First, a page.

Old school Mild Steel frame so no fear there but will use the water bottle to keep it cool. Definitely disconnect the battery though.

 

Also Will, if I ever make it over to the US to do a school (hopefully CODE RACE) and you are repairing bikes with a welder, remind me to run a mile!

 

Here is the reason I gave it a bit more thought than I might have otherwise...

 

<iframe title="YouTube video player" width="480" height="390" src="http://www.youtube.c...bed/1nQy72y6lU8" frameborder="0" allowfullscreen></iframe>

 

Thin sidewalls on them Yammie tanks!!! :o

 

 

Nice video, thats a different type of welding though.

 

I don't know how an open offer will go but if any of you are in LA and want to drop by to see or do technical stuff like welding on frame's im sure we can arrange a time when im in town. I'm not "A Welder" for a living but I am schooled in it and can on occasion lay down a good bead.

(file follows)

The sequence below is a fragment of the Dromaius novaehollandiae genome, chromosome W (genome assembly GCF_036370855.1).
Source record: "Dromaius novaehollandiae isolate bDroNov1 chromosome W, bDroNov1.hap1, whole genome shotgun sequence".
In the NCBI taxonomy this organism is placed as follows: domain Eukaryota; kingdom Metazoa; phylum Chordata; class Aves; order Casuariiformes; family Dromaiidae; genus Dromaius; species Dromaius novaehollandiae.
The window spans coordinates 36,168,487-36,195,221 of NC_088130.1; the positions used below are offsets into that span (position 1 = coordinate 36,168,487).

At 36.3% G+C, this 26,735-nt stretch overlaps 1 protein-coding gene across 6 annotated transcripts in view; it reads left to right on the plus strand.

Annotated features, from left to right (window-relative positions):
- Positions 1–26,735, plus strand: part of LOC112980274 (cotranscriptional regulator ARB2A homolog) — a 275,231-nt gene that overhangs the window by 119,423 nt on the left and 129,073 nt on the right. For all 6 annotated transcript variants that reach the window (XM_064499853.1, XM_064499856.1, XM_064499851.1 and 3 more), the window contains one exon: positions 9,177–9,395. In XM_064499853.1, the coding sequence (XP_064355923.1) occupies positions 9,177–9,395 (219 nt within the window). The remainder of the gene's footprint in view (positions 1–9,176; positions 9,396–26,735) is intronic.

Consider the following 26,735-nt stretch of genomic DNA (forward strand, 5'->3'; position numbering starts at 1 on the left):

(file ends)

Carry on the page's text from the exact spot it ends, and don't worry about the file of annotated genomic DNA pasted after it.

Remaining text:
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Job done, easy as.

 

Thanks Will and I was only joking about running a mile, it is always interesting watching skilled tradespeople like yourself apply the technical aspects of their job. So if anyone has the oppertunity to watch you work they would be mad not to.

 

Many more questions to come....

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On Jason's brakes, it sounds more to me like the master cylinder seals have had it, or perhaps the pistons are sucking back too far into the calipers. In the latter case the lever would have too much travel but the brakes would be firm when they bite, but it sounds more like the former to me. What does Balistic Will think though?

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That's a very rare failure, it can happen and if I bleed it and then find air I might suspect the master. Really in the last 20 + years I have only come across two masters that would vacume air in on the back stroke. They are far more likely to leak out or bleed off pressure.